Rural Outlook 2024 - Biodiversity Net Gain: An Opportunity for Nature

06.3.24 4 Minute Read

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Biodiversity Net Gain (BNG) is the mechanism by which new housing, commercial and infrastructure developments in England will become ‘nature positive’.

As of 12  February 2024 all major developments must deliver a minimum of 10% BNG.


Developments will need to offset their impacts on biodiversity through habitat creation and enhancement that can be delivered both within development sites as well as off-site. However, this new legislation doesn’t just affect developments – it has implications on landowners and investors who will play a key role in the delivery of off-site BNG.

We are thought leaders in the implementation of BNG and work with landowners and investors to establish habitat banks across England to provide a vital solution to developers with offsite BNG requirements. Our extensive experience in this sector has led us to believe that the delivery of off-site BNG will ultimately coalesce around the establishment of ecologically strategic, landscape-scale habitat banks that can offset multiple developments and maximise environmental outcomes.

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The balance between on- and off-site delivery

It is important that built-up areas include greenspace, which provides numerous benefits to both wildlife and society. Gardens, green roofs, amenity grassland and other urban greenspaces can act as stepping stones for wildlife moving across villages, towns and cities, and opportunistic species such as foxes and common pipistrelle bats can thrive in these areas. However, species more sensitive to anthropogenic pressures e.g. human disturbance, noise, and light pollution often avoid these areas.

Urban greenspace provides access to nature for local communities, which is known to have health and wellbeing benefits, as well as other ecosystem services such as sustainable drainage systems, temperature regulation, and improved air quality.

Therefore, where an area is lacking in greenspace, there is undoubtedly significant benefits to prioritising the delivery of habitat creation in that area and new developments implementing BNG on-site can serve this purpose. Though it is important to recognise that this is not principally delivering benefits for biodiversity.

To truly maximise biodiversity, we turn to the Lawton Review published in 2010, which emphasises the importance of bigger, better, and more joined up areas for nature. The upcoming Nature Recovery Network (NRN) and Local Nature Recovery Strategies (LNRS) have been developed to provide a roadmap for the optimal delivery of nature recovery across England and are expected to influence the delivery of BNG.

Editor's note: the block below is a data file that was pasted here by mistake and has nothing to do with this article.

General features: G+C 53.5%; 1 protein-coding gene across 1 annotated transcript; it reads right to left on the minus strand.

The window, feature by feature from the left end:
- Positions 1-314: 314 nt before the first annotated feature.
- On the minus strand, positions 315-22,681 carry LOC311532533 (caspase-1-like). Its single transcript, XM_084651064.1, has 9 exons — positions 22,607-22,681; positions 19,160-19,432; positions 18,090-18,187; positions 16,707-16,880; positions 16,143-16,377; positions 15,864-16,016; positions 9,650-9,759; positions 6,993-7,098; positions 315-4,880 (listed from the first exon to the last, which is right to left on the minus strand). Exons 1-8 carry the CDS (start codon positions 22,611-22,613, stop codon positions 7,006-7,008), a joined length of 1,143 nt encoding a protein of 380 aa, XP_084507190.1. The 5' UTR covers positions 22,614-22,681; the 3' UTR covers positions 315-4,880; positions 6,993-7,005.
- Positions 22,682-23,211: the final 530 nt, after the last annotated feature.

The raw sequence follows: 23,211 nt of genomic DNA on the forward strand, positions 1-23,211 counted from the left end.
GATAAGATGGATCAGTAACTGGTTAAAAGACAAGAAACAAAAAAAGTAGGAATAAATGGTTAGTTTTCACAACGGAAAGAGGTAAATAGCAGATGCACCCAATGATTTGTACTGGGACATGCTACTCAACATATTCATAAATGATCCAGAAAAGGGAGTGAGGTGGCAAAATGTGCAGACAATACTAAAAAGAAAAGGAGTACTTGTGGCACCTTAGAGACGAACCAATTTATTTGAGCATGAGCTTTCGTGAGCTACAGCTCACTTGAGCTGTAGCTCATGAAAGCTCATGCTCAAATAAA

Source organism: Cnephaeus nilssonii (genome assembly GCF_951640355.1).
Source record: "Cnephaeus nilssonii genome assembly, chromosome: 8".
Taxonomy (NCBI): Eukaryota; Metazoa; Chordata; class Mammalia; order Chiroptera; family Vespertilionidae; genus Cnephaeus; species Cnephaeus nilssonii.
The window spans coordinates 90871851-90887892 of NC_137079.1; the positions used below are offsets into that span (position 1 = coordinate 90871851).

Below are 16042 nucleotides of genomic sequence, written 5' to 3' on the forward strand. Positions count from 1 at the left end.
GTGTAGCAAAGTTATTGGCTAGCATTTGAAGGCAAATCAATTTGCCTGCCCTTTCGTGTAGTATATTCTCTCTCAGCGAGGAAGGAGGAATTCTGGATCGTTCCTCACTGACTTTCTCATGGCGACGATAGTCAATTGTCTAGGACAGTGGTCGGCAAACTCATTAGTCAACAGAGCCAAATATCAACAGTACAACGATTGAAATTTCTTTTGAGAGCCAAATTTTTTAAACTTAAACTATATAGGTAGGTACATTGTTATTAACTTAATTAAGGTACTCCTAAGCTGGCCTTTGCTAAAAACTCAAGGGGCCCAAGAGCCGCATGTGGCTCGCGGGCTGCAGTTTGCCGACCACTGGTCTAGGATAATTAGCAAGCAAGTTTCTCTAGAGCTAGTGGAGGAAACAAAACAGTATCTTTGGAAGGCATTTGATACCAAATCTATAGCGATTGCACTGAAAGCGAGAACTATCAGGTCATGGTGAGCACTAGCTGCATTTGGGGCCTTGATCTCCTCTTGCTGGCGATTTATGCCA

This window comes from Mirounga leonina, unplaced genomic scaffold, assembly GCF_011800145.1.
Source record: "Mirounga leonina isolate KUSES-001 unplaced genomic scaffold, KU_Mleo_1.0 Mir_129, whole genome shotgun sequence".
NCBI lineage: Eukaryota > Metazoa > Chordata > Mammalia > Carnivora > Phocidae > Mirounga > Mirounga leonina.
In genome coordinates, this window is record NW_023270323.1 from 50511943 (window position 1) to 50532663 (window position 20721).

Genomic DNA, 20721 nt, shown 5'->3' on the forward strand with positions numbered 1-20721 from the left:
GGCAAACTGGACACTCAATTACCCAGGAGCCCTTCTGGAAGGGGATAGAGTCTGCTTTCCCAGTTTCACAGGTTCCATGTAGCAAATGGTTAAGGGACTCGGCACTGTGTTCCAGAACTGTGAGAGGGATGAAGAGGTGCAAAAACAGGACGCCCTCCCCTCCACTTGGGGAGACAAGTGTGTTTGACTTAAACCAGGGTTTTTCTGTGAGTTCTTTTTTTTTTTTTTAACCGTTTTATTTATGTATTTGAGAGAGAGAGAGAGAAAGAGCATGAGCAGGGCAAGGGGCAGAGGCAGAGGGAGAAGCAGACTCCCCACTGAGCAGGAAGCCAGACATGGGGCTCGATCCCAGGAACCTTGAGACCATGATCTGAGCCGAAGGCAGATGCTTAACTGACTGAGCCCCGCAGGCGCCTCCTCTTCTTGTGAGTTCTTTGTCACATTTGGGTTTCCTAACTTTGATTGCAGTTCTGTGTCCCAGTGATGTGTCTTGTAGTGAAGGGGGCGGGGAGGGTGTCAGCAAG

The LNRS will provide information on environmental priorities and local nature recovery maps that will contribute to the national NRN. It is expected that the NRN will include existing environmentally designated sites and river tributaries and the areas surrounding and linking these, with the aim of creating a network of connected habitats that buffer and expand areas of ecological value. Restoring a network of habitats will promote the movement of flora and fauna across the landscape and improve the resilience of ecosystems.

The LNRS will enable informed decisions to be made on the type and location of environmental initiatives across the region to maximise environmental outcomes in the most ecologically strategic locations. This links to the delivery of BNG, particularly when deciding where off-site BNG should be delivered.

The establishment of habitat banks located in the NRN and of a landscape scale are expected to provide the most meaningful and sustainable increase in biodiversity across the country, as they allow for a whole ecosystem approach to nature recovery and are designed with a long-term, comprehensive habitat management and monitoring plan. Fundamentally, the primary purpose of habitat banks is to support increased biodiversity, though it is worth noting that they will also contribute to wider ecosystem services such as improved soil quality, water attenuation, air quality improvement, amenity value, etc.

Entering the BNG market

A critical question for landowners and investors is whether a BNG scheme is a commercially attractive proposition. This is a complex subject and requires consideration to the costs involved from scheme set-up through to long-term implementation as well as an understanding of expected gross revenues.

As Natural England provides more guidance on the regulation and implementation of BNG, and we build our experience in its implementation, we have developed a more thorough understanding not only of the practical delivery costs but also the legal and administrative costs involved.

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Lisa Bulmer

Associate, Natural Capital

Outgoing and goal orientated, Lisa thrives on bringing about impactful change through natural capital and sustainable investment work.

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Lower Valley Farm

Establishing a pioneering innovative biodiversity net gain initiative in South Cambridgeshire. Delivering significant environmental outcomes at landscape scale while enabling local developers to secure biodiversity units ‘off-the-shelf’.

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Lower Valley Farm

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